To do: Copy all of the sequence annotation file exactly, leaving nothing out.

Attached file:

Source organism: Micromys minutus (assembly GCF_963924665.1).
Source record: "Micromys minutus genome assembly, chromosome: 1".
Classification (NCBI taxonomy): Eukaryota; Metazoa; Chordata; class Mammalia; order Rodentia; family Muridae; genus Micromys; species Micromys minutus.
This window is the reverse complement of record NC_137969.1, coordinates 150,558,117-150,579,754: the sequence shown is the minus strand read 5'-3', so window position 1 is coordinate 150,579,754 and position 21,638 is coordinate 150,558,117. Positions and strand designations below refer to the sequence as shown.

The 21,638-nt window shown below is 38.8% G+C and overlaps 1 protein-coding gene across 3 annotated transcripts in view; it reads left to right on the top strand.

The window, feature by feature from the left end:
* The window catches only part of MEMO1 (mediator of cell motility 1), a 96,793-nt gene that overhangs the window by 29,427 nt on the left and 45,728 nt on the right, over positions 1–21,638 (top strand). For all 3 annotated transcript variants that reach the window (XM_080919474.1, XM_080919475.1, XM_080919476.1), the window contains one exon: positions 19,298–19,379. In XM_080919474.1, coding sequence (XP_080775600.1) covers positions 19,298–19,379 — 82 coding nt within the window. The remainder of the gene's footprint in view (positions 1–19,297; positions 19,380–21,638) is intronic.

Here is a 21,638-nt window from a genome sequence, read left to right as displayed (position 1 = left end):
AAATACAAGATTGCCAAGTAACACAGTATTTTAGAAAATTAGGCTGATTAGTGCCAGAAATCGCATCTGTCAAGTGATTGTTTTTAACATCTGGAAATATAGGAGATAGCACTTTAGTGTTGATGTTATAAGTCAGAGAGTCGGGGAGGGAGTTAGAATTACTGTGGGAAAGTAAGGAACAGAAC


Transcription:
Source organism: Micromys minutus (assembly GCF_963924665.1).
Source record: "Micromys minutus genome assembly, chromosome: 1".
Classification (NCBI taxonomy): Eukaryota; Metazoa; Chordata; class Mammalia; order Rodentia; family Muridae; genus Micromys; species Micromys minutus.
This window is the reverse complement of record NC_137969.1, coordinates 150,558,117-150,579,754: the sequence shown is the minus strand read 5'-3', so window position 1 is coordinate 150,579,754 and position 21,638 is coordinate 150,558,117. Positions and strand designations below refer to the sequence as shown.

The 21,638-nt window shown below is 38.8% G+C and overlaps 1 protein-coding gene across 3 annotated transcripts in view; it reads left to right on the top strand.

The window, feature by feature from the left end:
* The window catches only part of MEMO1 (mediator of cell motility 1), a 96,793-nt gene that overhangs the window by 29,427 nt on the left and 45,728 nt on the right, over positions 1–21,638 (top strand). For all 3 annotated transcript variants that reach the window (XM_080919474.1, XM_080919475.1, XM_080919476.1), the window contains one exon: positions 19,298–19,379. In XM_080919474.1, coding sequence (XP_080775600.1) covers positions 19,298–19,379 — 82 coding nt within the window. The remainder of the gene's footprint in view (positions 1–19,297; positions 19,380–21,638) is intronic.

Here is a 21,638-nt window from a genome sequence, read left to right as displayed (position 1 = left end):
AAATACAAGATTGCCAAGTAACACAGTATTTTAGAAAATTAGGCTGATTAGTGCCAGAAATCGCATCTGTCAAGTGATTGTTTTTAACATCTGGAAATATAGGAGATAGCACTTTAGTGTTGATGTTATAAGTCAGAGAGTCGGGGAGGGAGTTAGAATTACTGTGGGAAAGTAAGGAACAGAAC